Sun, Nov 25, 2018
Photo via Sutton Suzuki Architects
New homes are often built without many of the details that imbue them with lasting charm. Crown molding is one such feature. You can save a lot of money by installing molding yourself, but many novice carpenters are hesitant. Getting it right requires some skill and patience.
You’ll want to arm yourself with a few basic tools and a little preparation work. Depending on your experience level, set aside a weekend per room.
|Miter saw||Coping saw||Hammer||Tape measure|
|Clamps||Stud finder||Drill||4-foot Level|
|Finishing nailer||Safety Goggles|
Step 1: Purchase more moulding than you need so you can make a few practice cuts. Keep the good practice pieces to use as a template for later on. Then prime, paint, or stain all sides of the molding. (Be sure to wear safety goggles when cutting the wood.)
Step 2: Starting on the wall opposite the door, install a piece of moulding that’s square at both ends. This is the best (and easiest to cut) side of the joint and will be most apparent to anyone walking into the room. Choose your second wall. The moulding there will be coped where it meets the already installed moulding, and it will be square where it meets the third wall. The fourth wall will be coped at both ends.
Step 3: Using your stud finder, locate the studs on the wall and mark them with a pencil in an area outside of where you’ll hang the moulding so you can easily locate them.
Step 4: Put the moulding against a framing square so you can discern the distance between the face of the moulding edge and the corner. Next, cut a piece of lumber to the appropriate dimension, and draw lines on the wall and ceiling corresponding to the cut piece. To install the moulding, simply line it up with the layout lines.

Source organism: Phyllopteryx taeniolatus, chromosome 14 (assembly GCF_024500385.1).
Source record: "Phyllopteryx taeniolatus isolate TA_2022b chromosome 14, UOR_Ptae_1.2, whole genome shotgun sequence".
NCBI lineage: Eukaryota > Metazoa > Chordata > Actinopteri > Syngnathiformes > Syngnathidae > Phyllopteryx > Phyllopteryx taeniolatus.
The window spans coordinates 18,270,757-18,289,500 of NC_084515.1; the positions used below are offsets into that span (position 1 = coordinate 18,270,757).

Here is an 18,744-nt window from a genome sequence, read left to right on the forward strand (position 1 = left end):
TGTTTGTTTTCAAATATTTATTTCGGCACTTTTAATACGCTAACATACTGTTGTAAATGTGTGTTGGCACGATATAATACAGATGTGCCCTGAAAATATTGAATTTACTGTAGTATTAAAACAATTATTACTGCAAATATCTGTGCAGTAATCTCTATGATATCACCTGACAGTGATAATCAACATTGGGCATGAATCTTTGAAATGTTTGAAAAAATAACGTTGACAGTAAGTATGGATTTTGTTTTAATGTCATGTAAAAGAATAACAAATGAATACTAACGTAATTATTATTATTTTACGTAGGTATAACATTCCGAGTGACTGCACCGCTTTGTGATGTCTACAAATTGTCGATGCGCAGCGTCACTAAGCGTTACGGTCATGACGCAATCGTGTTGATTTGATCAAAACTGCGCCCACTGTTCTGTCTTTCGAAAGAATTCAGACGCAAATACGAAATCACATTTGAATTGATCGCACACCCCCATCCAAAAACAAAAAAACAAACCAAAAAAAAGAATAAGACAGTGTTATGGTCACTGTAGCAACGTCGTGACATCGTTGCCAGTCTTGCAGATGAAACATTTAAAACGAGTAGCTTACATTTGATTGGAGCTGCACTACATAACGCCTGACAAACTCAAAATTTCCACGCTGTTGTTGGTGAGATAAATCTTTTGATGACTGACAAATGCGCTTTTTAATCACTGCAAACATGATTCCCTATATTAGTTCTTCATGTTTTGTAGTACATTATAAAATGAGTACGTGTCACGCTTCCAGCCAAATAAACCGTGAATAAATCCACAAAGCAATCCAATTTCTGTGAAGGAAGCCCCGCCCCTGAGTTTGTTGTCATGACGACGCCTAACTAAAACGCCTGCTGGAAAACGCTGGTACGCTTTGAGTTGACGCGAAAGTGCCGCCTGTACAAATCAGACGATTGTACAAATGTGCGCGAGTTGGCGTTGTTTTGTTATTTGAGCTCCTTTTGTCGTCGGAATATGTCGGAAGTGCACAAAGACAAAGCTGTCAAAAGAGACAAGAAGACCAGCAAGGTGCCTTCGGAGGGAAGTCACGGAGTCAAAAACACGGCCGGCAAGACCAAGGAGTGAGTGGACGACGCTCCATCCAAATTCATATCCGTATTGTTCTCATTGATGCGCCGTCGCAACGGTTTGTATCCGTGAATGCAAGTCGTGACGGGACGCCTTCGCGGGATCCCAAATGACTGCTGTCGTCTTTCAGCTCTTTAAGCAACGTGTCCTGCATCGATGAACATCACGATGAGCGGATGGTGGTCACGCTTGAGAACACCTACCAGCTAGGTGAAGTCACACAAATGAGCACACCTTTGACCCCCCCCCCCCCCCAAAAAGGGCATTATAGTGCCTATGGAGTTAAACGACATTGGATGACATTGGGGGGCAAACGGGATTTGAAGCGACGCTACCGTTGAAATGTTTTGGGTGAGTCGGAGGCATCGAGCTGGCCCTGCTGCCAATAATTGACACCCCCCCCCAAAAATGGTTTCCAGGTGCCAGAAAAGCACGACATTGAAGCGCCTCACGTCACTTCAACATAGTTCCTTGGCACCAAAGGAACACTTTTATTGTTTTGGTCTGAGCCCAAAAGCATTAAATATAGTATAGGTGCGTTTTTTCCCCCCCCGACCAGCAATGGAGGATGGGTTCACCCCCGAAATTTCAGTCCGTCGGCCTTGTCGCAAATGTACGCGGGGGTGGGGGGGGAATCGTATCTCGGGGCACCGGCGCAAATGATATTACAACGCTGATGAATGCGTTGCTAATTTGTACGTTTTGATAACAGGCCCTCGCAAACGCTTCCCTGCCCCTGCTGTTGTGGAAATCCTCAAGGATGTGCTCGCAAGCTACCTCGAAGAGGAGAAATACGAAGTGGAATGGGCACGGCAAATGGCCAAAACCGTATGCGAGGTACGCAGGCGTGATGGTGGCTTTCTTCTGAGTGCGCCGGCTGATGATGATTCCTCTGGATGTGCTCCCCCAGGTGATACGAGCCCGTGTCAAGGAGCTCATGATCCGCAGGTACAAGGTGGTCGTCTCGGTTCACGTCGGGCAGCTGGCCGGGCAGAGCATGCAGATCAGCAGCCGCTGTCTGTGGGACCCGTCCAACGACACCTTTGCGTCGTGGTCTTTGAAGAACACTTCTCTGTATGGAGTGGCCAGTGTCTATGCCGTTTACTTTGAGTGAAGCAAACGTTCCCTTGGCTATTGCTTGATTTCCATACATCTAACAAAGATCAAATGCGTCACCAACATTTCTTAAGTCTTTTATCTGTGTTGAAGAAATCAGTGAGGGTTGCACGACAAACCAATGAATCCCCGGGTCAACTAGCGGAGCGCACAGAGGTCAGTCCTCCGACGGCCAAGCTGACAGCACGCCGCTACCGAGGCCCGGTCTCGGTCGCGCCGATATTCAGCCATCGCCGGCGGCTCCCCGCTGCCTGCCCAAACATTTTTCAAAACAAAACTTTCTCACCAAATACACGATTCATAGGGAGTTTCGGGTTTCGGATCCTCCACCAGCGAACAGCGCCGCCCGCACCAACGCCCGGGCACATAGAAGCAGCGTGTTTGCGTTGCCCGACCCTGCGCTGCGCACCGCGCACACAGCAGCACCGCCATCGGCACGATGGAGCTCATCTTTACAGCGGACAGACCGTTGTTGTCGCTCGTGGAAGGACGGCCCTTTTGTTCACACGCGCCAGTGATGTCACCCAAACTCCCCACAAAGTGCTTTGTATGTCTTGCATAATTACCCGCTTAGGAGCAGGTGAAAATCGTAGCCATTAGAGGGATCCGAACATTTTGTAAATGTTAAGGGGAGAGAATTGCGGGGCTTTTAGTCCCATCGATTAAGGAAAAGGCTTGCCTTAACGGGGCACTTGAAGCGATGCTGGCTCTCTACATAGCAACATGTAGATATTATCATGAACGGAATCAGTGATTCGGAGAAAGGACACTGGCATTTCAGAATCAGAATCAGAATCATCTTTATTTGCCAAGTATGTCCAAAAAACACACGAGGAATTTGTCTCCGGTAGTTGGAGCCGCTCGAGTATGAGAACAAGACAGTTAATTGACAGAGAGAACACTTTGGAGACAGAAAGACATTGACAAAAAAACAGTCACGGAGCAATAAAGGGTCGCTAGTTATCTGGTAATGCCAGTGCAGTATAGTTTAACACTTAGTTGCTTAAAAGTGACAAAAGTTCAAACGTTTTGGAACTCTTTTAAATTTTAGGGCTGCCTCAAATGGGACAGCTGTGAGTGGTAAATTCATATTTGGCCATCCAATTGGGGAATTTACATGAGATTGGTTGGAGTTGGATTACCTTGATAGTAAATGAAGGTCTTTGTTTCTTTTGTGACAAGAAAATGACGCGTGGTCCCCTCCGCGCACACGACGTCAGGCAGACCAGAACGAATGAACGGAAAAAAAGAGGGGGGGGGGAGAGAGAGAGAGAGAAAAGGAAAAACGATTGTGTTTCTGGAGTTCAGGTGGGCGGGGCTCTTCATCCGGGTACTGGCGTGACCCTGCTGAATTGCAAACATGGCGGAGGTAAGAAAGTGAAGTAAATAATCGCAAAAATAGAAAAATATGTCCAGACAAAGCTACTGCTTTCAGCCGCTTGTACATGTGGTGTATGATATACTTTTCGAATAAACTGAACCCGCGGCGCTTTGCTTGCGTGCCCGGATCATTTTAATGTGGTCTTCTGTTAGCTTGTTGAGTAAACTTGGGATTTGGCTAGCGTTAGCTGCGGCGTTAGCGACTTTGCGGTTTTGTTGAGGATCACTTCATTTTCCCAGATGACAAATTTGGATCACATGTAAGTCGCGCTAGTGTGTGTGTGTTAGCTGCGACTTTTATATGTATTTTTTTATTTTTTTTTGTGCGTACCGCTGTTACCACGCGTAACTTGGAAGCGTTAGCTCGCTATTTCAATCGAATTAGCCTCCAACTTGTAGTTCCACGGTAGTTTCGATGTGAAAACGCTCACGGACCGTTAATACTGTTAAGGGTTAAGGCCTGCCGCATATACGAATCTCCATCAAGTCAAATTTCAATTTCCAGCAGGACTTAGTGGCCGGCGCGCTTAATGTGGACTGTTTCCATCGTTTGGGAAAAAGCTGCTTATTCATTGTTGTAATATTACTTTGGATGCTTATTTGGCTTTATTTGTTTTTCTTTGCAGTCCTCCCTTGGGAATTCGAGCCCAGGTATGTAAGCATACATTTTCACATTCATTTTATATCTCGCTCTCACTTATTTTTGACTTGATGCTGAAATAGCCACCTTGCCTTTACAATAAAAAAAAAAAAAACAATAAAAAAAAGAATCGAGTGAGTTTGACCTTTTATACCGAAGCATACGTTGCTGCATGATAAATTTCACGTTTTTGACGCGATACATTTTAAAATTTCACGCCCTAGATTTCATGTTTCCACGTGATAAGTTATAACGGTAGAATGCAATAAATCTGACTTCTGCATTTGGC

Step 5: Beginning at the wall opposite the door, cut the moulding to the appropriate length and with a pencil mark the locations of the studs onto the moulding. Next, drill pilot holes into the moulding where you’ve made the marks. This will help prevent splitting. Next, nail in place both the top and bottom of the moulding.
Step 6: Lay out the cope joint on a second piece of moulding. You want to start with a piece that is a few inches longer than the finished length and flex it in place. At the end that you’ll cope, draw a line in the general direction you’ll cut at roughly a 45-degree angle. If the line isn’t perfectly straight, that’s fine.
Step 7: Position the moulding so that the ceiling edge is flat on the bottom of the miter box and the wall edge is tight against the fence. Set the saw to cut at 45 degrees in the general direction of the line you drew. If you have difficulty aligning the blade to the line you drew, turn the moulding piece upside down and try cutting it that way. Cut a miter close to the end.
Step 8: Cut away the excess wood beneath the profile of the piece you just cut. It should nest against the adjacent moulding. Take a coping saw and tilt it back at a 45-degree angle to create a very thin edge where the two mouldings will meet.
Step 9: If the two pieces don’t fit perfectly, don’t be alarmed. Even experienced carpenters have to work with the wood to get them to line up perfectly. You may have to sand and file any high spots to get the joints to fit.
Step 10: Once the joint fits well, measure the wall and cut the moulding 1⁄8 inch longer than what you’ve just measured. That bit of extra length will help push the cope joint closed.
Step 11: Now nail the moulding into place and putty the nail holes.
Putting up moulding is one of those tasks that gets easier as you go along. Don’t be surprised if you have to go back to your saw several times to get the corners to fit.
That’s why cutting them longer than necessary is the best way to approach the project. It’s better to have them too long rather than not long enough. Keeping the saw in the same room with you will saw you time on this project.